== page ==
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'Disarming Images' Puts Nuclear Age On Trial

March 08, 1986|CHALON SMITH

I can light a sun in your backyard as you can light a sun in mine. But I will never do it to you even under any provocation for any reason. --Helen and Newton Harrison's inscription on their painted photograph of an atomic explosion.

The Harrisons' tender, almost childlike plea for nuclear restraint illuminates what's at the heart of "Disarming Images: Art for Nuclear Disarmament," an exhibit that opened Thursday and runs through April 5 at the UC Irvine Fine Arts Gallery.

The Del Mar couple and 44 other artists have provided nearly 50 pieces, most revolving around one unthinkable theme: global nuclear holocaust.

The exhibit has attracted some of the stars of the international art community for what amounts to a protest against hostility between the superpowers that risks war. This anti-nuke lineup boasts Robert Rauschenberg, Robert Longo, Claes Oldenburg, Red Grooms, Joan Brown, Keith Haring and John Baldessari, to name a few.

"I think it represents a remarkable grouping of some of the most influential artists around," said exhibit spokeswoman Phyllis Lutjeans. "You've got people with tremendous talent focusing on the most dramatic fear of our lives. It makes for an important show."

To spread the disarmament message, the exhibit has toured the country since early 1984, when it was organized in New York by curator Nina Felshin for Bread and Roses, the cultural project of the National Union of Hospital and Health Care Employees. The exhibit debuted in Cincinnati, Ohio, then moved on to New York, Washington, West Virginia, Nevada and Santa Barbara and San Diego.

The works--including paintings, sculpture, collages, drawings and photography--vary widely in style. Many of the images are unflinchingly serious and direct, while others are tempered by gallows humor. Grooms' "Nuclear Nuts," for example, is a wooden sculpture of President Reagan and former Soviet leader Yuri V. Andropov atop a missile and stuck in a giddy, never-let-go handshake.

Most focus on nuclear war, but several also investigate the threat of misused nuclear power and hazardous wastes. What they all share is the message that our world may be more dangerous than we realize.

"There is a great variety of aesthetic statements in this show, all representing the huge sense of horror that comes from the idea of war," gallery director Melinda Wortz said. "By necessity, most of it has a political quality, which is good. This type of protest has a real effect on the psyche, an immediacy that's probably strongly felt (by viewers)."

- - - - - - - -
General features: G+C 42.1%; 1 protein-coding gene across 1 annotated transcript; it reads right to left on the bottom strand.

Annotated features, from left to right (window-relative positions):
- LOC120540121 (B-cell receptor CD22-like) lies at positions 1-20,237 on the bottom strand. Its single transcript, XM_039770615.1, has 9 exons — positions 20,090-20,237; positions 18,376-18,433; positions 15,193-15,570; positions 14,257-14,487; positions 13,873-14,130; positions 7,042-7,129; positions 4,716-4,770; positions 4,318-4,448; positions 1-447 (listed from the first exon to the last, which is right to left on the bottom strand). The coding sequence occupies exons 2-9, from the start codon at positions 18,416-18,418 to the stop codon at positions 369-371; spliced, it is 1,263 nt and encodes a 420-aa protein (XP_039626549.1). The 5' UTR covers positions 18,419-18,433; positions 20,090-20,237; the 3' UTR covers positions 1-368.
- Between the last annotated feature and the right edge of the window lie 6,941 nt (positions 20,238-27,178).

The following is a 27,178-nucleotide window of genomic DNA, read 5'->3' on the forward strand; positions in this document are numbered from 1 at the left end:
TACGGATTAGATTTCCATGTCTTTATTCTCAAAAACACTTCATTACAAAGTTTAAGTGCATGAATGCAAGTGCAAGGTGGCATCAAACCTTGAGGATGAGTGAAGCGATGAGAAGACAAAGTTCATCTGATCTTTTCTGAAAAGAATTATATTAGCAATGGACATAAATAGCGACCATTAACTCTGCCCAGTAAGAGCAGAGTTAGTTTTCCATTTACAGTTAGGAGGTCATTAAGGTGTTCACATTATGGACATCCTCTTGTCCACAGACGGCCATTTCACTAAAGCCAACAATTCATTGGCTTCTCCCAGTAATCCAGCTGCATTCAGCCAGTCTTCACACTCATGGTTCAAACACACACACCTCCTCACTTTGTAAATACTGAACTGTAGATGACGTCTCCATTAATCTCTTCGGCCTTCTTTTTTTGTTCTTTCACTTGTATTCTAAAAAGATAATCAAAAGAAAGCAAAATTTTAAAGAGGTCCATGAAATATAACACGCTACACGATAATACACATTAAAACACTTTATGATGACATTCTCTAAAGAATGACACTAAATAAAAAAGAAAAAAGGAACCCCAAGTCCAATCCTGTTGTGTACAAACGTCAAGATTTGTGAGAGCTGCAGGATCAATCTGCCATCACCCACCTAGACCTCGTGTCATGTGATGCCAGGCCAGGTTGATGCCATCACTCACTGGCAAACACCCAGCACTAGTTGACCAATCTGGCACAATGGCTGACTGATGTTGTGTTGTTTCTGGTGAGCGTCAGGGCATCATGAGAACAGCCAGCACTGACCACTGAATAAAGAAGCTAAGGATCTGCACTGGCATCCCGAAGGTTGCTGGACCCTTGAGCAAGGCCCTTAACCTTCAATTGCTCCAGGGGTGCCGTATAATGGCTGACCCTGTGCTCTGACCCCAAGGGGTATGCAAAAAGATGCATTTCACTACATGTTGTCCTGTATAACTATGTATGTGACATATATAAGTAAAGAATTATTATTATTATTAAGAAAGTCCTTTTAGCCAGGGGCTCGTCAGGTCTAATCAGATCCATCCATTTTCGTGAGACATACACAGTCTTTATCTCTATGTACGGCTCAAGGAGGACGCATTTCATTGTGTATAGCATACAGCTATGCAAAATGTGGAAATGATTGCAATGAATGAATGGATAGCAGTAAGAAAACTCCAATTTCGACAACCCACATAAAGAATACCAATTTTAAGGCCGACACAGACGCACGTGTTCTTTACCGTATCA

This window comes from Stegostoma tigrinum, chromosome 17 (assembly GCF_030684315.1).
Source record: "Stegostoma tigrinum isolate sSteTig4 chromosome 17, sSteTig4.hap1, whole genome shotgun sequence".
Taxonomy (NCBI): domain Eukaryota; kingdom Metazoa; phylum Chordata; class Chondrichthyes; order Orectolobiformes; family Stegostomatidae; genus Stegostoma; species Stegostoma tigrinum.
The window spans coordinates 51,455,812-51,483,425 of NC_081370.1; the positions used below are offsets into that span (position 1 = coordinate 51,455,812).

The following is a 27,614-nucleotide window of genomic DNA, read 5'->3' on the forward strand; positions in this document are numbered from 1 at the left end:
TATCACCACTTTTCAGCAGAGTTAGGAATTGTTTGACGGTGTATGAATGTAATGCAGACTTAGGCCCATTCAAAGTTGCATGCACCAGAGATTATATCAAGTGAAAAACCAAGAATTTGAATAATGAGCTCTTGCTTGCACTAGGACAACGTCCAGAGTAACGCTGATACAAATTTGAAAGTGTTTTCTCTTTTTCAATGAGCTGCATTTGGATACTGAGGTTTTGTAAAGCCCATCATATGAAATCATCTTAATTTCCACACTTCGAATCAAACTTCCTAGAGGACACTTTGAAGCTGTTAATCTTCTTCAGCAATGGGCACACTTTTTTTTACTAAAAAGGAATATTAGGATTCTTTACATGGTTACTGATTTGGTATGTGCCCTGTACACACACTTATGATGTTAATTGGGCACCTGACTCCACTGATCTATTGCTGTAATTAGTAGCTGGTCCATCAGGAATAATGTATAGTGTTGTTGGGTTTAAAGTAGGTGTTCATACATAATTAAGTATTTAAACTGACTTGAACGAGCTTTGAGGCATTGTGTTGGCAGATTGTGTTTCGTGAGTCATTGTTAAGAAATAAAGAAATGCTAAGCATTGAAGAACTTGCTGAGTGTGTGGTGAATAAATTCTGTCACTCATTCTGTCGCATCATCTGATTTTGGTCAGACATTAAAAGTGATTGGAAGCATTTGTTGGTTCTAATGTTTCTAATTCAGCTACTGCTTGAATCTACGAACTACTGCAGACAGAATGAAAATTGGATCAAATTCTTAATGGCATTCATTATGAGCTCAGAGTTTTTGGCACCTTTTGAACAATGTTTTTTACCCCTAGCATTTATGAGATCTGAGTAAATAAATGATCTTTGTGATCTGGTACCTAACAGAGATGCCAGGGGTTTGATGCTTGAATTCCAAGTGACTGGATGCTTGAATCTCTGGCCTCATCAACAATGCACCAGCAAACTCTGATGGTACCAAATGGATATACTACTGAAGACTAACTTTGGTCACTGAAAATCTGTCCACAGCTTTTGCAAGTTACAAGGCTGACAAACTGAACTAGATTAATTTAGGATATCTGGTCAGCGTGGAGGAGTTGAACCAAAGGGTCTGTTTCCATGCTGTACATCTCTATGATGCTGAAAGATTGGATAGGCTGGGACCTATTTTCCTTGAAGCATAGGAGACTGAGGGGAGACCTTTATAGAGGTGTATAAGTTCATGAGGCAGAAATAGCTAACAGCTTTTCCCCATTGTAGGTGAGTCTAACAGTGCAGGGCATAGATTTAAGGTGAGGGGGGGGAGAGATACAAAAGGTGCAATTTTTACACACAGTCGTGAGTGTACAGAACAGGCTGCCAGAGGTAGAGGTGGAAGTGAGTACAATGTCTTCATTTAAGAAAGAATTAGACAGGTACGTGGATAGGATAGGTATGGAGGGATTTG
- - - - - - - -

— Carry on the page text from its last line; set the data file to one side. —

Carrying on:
That accessibility is just what Helen Harrison is hoping for. Characterizing herself as a political artist "more interested in issues and ideas than (political) parties," Harrison believes that the show has an opportunity to impress people who don't usually consider such issues as disarmament or toxic wastes.

The exhibit is not too preachy, although its perspective is unmistakable, she said.

"You can see these pieces, and you can say either 'no' or 'yes' to what's being provided," Harrison said. "We're offering some options. What I want it to accomplish is simply getting people to think."

Baldessari, who submitted the abstract photograph "Lizards to Pianist," agreed that it is up to the viewer to decide. All the artist can do is trigger the emotion and let that direct the insight, he said from his Santa Monica studio.

"I don't consider myself a political artist, but I do have something to say about what's inside. I want my work to go right to the emotions," Baldessari said. "I have my own opinions about how this country should react to certain concerns, and I can communicate them. But in the end, everyone has to figure out his own way."

It was a fortunate coincidence, organizers say, that the exhibit opened just a few days after the Great Peace March across America got under way last weekend. Wortz and Lutjeans believe that there's a "nice symmetry" in associating "Disarming Images" with this demonstration for global nuclear disarmament, which involves about 1,400 marchers who plan to trek 3,235 miles (from Los Angeles to Washington, D.C.).

The media's coverage of the event, and the public's perception of its goals, may add momentum to the exhibit at UCI and help generate a steady crowd, Lutjeans said.

Wortz added that the time may be right for such an exhibit at UCI. Students and faculty seem less apathetic than in previous years, she said.

"I like what I'm seeing here; I think this (the show) is very welcome," she said. "We hope it has some impact on the local community."

If impact can be equated with drama, the exhibit is likely to be influential. When "Disarming Images" was in Santa Barbara last July, Times art critic Suzanne Muchnic described it this way:

" . . . Odors of a civilization simmering dry or going up in smoke seep through (the art). . . . The scents would putrefy into an unbearable stench if the art were less interesting as art and if the exhibition were not fired by the force of strong individuals, temporarily united.

"They preach to the converted, but their delivery is convincingly impassioned."

The gallery, near UCI's parking lot 11, is open Tuesday through Saturday, noon to 5 p.m.

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